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Old 02-15-2016, 09:39 PM   #21
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I have a rubber lobster and rat on my dash as navigation assistants. Neither as cute as a hula bobble!! What happened to it??
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Old 02-15-2016, 09:41 PM   #22
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I have a rubber lobster and rat on my dash as navigation assistants. Neither as cute as a hula bobble!! What happened to it??

I think she left him for a younger trawler. But don't say anything, he's taking it kinda hard. Act natural. Haha
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Old 02-15-2016, 10:17 PM   #23
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Dang it Al, how much more cr@p are you gonna hang between you and the windscreen??
Just two more things!

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Old 02-15-2016, 11:51 PM   #24
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It doesn't have to be expensive.

I don't see the need for anything but the most basic hold-a-steady-heading type. It seems to me that relying on an AP to do multiple course changes in a critical situation could be a bit risky.

The autopilot I have is a very basic wheel-lock type, Auto helm 4000. No high tech touch screen or NMEA compatibility, but it has been 100% reliable as long as I am doing 3 knots or more, even in high winds and big seas. It does occasionally lose the plot when sailing in very light winds, but notifies me with an alarm when this occurs.

It even has a remote on a lead, allowing me to make course changes while lying in a hammock on the bow.

I recently bought a another complete second hand unit for $60 to have as a backup. I wish all my boat accessories were this cheap and effective.
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Old 02-16-2016, 12:17 AM   #25
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I had an Autohelm 3000 on my Monk - loved it.


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Old 02-16-2016, 07:36 AM   #26
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Dang Al, that looks cool. You have to be a pilot to understand.
Do you have a loran C or a A-N radio range receiver in there somewhere? Maybe an ADF??


To much information?
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Old 02-16-2016, 12:32 PM   #27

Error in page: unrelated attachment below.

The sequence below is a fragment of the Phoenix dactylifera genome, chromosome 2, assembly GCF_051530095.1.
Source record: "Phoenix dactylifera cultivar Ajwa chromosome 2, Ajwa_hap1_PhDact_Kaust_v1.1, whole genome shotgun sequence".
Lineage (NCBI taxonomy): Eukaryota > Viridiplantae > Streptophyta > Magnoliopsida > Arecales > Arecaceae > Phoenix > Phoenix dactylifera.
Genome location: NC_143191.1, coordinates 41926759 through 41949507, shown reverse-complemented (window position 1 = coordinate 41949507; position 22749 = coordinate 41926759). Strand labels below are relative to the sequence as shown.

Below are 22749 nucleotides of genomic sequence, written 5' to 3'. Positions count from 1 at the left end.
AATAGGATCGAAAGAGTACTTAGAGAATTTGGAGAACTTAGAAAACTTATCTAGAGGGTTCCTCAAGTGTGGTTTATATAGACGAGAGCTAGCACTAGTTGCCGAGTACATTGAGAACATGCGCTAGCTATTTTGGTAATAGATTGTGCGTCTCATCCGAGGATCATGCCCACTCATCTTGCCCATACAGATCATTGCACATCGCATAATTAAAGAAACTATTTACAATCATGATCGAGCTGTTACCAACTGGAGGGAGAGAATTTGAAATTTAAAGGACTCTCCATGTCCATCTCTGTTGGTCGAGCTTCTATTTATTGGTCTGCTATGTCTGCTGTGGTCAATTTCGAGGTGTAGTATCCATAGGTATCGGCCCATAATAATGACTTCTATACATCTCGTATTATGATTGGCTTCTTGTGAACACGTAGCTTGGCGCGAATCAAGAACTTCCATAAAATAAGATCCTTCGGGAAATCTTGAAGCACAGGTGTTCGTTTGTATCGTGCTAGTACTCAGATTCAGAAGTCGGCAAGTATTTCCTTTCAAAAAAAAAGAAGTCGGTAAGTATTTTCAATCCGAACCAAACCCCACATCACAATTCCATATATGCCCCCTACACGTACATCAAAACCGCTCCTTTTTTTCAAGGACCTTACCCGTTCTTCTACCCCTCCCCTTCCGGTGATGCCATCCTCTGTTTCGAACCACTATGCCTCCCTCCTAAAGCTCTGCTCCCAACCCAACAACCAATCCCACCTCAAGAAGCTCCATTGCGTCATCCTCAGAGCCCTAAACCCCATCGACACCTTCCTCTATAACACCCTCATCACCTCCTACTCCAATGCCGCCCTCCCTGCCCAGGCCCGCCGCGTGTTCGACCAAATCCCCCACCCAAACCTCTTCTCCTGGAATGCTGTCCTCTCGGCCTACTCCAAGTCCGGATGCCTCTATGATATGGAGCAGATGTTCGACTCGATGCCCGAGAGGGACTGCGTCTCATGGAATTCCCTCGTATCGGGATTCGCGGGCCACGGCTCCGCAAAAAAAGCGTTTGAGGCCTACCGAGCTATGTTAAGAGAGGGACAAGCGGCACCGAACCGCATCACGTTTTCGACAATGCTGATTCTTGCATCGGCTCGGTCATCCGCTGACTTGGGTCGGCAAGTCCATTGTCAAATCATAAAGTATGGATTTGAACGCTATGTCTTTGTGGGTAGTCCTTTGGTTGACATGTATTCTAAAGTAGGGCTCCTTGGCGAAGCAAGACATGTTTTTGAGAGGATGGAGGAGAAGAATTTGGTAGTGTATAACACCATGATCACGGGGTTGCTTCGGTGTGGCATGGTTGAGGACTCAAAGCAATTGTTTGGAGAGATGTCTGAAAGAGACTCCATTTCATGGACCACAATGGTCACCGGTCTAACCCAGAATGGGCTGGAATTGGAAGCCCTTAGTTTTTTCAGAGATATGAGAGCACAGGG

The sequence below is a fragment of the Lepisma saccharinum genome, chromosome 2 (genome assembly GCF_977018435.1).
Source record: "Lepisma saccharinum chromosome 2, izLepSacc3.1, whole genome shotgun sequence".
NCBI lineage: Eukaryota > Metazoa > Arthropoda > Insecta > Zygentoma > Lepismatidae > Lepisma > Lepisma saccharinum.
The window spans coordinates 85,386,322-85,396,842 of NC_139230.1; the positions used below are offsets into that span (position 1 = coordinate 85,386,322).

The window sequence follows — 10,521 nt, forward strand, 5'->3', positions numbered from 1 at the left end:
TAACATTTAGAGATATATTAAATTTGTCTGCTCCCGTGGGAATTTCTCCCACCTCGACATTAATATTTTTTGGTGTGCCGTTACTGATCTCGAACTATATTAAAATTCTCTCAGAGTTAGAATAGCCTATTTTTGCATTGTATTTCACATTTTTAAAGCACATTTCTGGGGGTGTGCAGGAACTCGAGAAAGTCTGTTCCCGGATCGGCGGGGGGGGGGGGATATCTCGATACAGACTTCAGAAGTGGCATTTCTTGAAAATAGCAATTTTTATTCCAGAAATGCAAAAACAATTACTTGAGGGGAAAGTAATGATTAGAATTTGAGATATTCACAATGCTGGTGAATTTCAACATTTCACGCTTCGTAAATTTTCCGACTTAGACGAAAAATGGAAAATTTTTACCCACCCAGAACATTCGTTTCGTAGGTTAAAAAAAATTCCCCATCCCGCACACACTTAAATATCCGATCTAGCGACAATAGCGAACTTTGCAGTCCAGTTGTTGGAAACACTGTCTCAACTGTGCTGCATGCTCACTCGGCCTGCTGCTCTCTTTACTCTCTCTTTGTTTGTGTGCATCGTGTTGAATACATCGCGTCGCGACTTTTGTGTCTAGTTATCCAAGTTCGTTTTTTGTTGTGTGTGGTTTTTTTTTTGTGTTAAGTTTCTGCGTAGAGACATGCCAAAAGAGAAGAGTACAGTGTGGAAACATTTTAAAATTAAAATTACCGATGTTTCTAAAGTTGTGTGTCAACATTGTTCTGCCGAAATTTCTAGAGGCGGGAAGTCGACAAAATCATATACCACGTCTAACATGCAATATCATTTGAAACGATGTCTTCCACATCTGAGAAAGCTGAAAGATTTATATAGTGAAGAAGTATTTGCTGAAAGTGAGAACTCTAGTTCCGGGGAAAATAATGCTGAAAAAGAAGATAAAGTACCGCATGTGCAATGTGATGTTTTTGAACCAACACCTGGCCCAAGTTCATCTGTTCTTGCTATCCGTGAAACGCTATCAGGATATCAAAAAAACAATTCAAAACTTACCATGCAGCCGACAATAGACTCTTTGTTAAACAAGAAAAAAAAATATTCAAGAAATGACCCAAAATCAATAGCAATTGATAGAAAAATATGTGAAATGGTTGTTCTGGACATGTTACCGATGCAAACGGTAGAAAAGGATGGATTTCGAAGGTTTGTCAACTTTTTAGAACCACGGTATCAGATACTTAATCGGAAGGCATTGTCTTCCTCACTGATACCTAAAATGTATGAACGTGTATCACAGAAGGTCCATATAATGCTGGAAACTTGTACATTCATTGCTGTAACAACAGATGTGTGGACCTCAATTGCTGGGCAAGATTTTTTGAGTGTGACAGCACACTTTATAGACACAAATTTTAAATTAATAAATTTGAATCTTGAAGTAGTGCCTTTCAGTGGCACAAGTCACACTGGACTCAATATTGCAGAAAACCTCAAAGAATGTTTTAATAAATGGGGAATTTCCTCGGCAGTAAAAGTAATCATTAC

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That's a great looking helm, Tim.

No, it's more modern than that, but it's been put together piecemeal. I'm waiting for the last component for the helm makeover. I have an overhead panel with my engine gages, stereo, fuel gages, etc that's made of mahogany that has cracked. I took the PO out for a day cruise a few weeks ago and he has a replacement piece of mahogany that he never got around to installing. He's going to give it to me and then I can start the big job of rearranging all the components into 2-3 stations on the overhead, port glareshield and stbd helm.

The rest of the boat is more entertainment based...wifi extender, HDTV with HDMI (and ER camera feeds), 8 speaker Bose/Sony stereo system with Bluetooth, streaming internet music, Wifi hotspot, helm-mounted tablet for internet access, backup navigation & email and redundant fridges for the IPA. Numerous charging ports are available throughout the vessel.

I'm never bored aboard!
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Old 02-16-2016, 12:41 PM   #28
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Dang it Al, how much more cr@p are you gonna hang between you and the windscreen??
Jeebers...Reminds me of:

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Old 02-16-2016, 02:21 PM   #29
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With a little DIY...

With a little DIY, you can do it for a lot less.

A NAVIO2 board is $168; see www.emlid.com. 9-axis MPU9250 sensor, NEO-M8N GNSS, 14 PWM output channels.
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Old 02-16-2016, 03:43 PM   #30
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With a little DIY, you can do it for a lot less.

A NAVIO2 board is $168; see www.emlid.com. 9-axis MPU9250 sensor, NEO-M8N GNSS, 14 PWM output channels.
I think you just made my point. Take the same hardware, very similar software, call it "Marine" and somehow you're allowed to add a zero to the end of the price.

I wish I had the time, it would be a fun DIY project! Although, to be honest, the drone seems like even more fun.

Anyway, my questions have been answered, so let's please get back to the thread drift. Those posts are a lot more entertaining!
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Old 02-16-2016, 04:03 PM   #31
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I have an old Autohelm 4000, not fancy, but it works to give the pilot a break.
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Old 02-17-2016, 12:01 AM   #32
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I read this thread with some interest since I am engaged in a similar project currently.


My project involves automating a Benmar 16B by connecting it to a FURUNO NAVNET. I've already developed and prototyped the controller board that interfaces with the BENMAR and connects to an Arduino Mega2560 Processor that listens to NMEA from the FURUNO via RS232. With the hardware and communication code worked out I'm currently writing the navigation code for the Arduino.


I've read about several similar projects, some successful, and it seems the first idea that comes to mind is to use the XTE information provided by NMEA. The problem is the precision provided by XTE over NMEA in Nautical Miles is rounded to two decimal places or +- 30 feet so you'd be wandering a 60 foot path. My solution is to pass the position data to the Arduino and let it do all the math in order to gain precision of about +- 2 feet.


If anyone is interested in the math behind the GPS calculations, I've found the following site to be very informative: Calculate distance and bearing between two Latitude/Longitude points using haversine formula in JavaScript


I guess the point is that it's certainly do-able and for a fraction of the cost of a commercial unit, minus the time of course.
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Old 02-17-2016, 02:41 PM   #33